My knives are made of high carbon steel. Carbon steel is superior to stainless steel in a number of ways - it is stronger, easier to sharpen and gets sharper than stainless steel. However, carbon steel has no stain resisting properties of its own. With regular use in preparing food, irregular oxides will form on the surface of your blade. These are not harmful or unsafe and the longer you use the knife, the development of oxides will eventually slow until a rich patina develops. This is normal and to be expected with a carbon steel blade, so try not to panic the first time you cut a lime and watched your shiny new blade turn a splotchy grey! In order to maintain a shiny surface, stainless steel must contain at least 12% cromium. That chromium keeps the blades shiny, but every other aspect of knife performance suffers.
Micarta is a rigid composite material made from laminated paper, fiberglass, cloth, or other material impregnated with a phenolic resin. The layers in the materials create a wood-like grain in a finished handle. Micarta is a very stable and durable material that makes great knife handles. It won’t absorb water, dry out or splinter.
Stabilized wood is wood that has been impregnated with a chemical stabilizing solution, which makes it more durable and less prone to warping or cracking than natural, untreated wood.
CUSTOM WORK AND KNIFE COMMISSIONS
First, consider what type of piece you want (functional, decorative, based on a design, open to ideas), any size or other constraints, and what budget you have in mind. If you only have a vague or general idea of what you might like, that’s OK, we can work together to figure that out later. If you have a specific idea or examples, that’s fine too!
Second, contact me by sending me an email at Lisa@LLMetalworks.com or by giving me a call at 917-482-4299.
Third, we’ll work together to finalize a design, budget and timeline. Unless you already know just what you want, I will send you sketches and alternative design ideas and we will together modify them to meet you vision and needs.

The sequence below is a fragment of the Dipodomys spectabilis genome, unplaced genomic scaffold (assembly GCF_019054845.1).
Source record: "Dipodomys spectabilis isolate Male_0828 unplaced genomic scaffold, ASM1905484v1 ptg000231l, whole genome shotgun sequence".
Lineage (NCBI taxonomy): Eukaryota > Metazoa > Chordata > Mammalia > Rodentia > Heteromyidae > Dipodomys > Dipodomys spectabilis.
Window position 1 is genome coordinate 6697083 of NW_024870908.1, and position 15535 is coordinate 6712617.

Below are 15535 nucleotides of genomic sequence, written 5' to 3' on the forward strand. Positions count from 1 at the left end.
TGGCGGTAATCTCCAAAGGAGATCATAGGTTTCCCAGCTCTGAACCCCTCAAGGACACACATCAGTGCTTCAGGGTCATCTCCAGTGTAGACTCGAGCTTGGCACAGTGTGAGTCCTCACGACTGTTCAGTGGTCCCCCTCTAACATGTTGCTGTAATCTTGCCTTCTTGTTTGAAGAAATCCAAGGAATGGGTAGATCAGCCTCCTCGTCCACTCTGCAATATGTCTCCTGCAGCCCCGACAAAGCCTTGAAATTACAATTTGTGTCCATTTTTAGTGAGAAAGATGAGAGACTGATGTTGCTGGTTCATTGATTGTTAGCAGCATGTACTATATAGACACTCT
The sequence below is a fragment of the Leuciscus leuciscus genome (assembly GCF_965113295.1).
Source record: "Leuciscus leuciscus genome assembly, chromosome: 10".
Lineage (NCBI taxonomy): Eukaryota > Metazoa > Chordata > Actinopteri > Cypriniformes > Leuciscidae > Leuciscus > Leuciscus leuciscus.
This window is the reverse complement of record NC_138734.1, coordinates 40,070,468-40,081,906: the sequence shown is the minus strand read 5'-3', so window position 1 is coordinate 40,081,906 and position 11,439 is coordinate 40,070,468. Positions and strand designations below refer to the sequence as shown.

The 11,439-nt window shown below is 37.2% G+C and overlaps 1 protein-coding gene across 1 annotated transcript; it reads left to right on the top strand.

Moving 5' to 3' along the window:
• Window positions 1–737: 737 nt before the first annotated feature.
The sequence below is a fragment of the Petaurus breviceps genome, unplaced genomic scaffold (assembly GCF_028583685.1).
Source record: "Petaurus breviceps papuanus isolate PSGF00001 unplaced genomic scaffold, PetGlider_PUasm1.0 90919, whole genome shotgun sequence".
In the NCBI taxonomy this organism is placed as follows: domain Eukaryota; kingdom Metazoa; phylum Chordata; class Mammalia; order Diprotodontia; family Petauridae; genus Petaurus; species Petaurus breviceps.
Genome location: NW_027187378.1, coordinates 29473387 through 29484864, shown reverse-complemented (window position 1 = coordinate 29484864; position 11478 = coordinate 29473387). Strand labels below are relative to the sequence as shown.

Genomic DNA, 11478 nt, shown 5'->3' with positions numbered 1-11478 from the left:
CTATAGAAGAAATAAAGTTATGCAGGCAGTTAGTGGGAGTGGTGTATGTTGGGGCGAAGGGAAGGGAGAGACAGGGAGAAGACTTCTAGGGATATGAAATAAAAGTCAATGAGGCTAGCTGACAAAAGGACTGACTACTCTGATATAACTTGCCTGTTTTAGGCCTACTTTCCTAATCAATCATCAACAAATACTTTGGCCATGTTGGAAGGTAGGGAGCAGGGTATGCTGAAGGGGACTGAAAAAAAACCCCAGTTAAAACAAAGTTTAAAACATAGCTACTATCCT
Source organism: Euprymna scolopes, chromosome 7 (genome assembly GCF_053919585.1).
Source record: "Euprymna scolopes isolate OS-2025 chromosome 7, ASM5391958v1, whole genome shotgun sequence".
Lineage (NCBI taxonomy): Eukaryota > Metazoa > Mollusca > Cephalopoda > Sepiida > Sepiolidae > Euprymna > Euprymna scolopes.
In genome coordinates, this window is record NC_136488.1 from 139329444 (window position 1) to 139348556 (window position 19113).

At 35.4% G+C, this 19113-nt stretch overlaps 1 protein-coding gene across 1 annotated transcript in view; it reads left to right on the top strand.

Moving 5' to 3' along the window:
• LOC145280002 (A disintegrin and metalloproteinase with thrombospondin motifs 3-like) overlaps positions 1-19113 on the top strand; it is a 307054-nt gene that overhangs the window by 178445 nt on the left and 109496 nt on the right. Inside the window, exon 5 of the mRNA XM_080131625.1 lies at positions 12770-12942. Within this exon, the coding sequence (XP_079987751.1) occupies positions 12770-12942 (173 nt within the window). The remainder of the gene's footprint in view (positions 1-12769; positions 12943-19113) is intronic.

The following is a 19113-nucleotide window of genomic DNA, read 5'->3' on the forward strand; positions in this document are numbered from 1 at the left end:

Fourth, I will ask for a deposit of 20-50% of the agreed budget to acquire supplies and materials and secure my time.
Fifth, I’ll get to work and send you photos and updates of the progress of your piece along the way.
Finally, once the piece is finished, I’ll determine final shipping costs and send a final bill along with the finished piece.
That depends on a number of factors, including the following:
• The complexity of the piece – it may take some time and production of several prototypes for me to determine the best way to make a piece, or an item may be made up of several different components that must work harmoniously together.
• The labor-intensity of the piece – some pieces are relatively straightforward and simple while others require several different steps and processes or lots of hand detail work.
• The materials that will go into making the piece – some projects will require me to special order materials specifically for the piece or will require a large amount of expensive inputs.